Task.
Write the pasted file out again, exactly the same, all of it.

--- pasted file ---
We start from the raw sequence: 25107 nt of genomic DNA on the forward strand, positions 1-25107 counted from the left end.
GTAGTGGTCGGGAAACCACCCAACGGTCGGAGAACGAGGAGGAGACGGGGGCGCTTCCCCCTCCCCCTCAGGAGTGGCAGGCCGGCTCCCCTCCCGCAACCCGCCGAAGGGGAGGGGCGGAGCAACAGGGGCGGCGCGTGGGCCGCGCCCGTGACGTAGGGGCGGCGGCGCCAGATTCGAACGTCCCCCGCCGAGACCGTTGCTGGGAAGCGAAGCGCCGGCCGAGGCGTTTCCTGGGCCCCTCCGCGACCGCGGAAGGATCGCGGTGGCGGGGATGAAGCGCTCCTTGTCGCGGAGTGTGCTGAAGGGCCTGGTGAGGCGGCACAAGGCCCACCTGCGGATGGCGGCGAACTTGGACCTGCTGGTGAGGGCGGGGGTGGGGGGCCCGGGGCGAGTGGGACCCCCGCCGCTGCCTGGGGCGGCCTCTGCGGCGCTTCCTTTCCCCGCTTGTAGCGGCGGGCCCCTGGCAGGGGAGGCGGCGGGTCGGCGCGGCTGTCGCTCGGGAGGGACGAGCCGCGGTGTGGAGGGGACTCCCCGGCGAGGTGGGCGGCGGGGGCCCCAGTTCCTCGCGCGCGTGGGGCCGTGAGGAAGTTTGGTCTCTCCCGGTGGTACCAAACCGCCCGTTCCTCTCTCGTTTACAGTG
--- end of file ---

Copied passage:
We start from the raw sequence: 25107 nt of genomic DNA on the forward strand, positions 1-25107 counted from the left end.
GTAGTGGTCGGGAAACCACCCAACGGTCGGAGAACGAGGAGGAGACGGGGGCGCTTCCCCCTCCCCCTCAGGAGTGGCAGGCCGGCTCCCCTCCCGCAACCCGCCGAAGGGGAGGGGCGGAGCAACAGGGGCGGCGCGTGGGCCGCGCCCGTGACGTAGGGGCGGCGGCGCCAGATTCGAACGTCCCCCGCCGAGACCGTTGCTGGGAAGCGAAGCGCCGGCCGAGGCGTTTCCTGGGCCCCTCCGCGACCGCGGAAGGATCGCGGTGGCGGGGATGAAGCGCTCCTTGTCGCGGAGTGTGCTGAAGGGCCTGGTGAGGCGGCACAAGGCCCACCTGCGGATGGCGGCGAACTTGGACCTGCTGGTGAGGGCGGGGGTGGGGGGCCCGGGGCGAGTGGGACCCCCGCCGCTGCCTGGGGCGGCCTCTGCGGCGCTTCCTTTCCCCGCTTGTAGCGGCGGGCCCCTGGCAGGGGAGGCGGCGGGTCGGCGCGGCTGTCGCTCGGGAGGGACGAGCCGCGGTGTGGAGGGGACTCCCCGGCGAGGTGGGCGGCGGGGGCCCCAGTTCCTCGCGCGCGTGGGGCCGTGAGGAAGTTTGGTCTCTCCCGGTGGTACCAAACCGCCCGTTCCTCTCTCGTTTACAGTG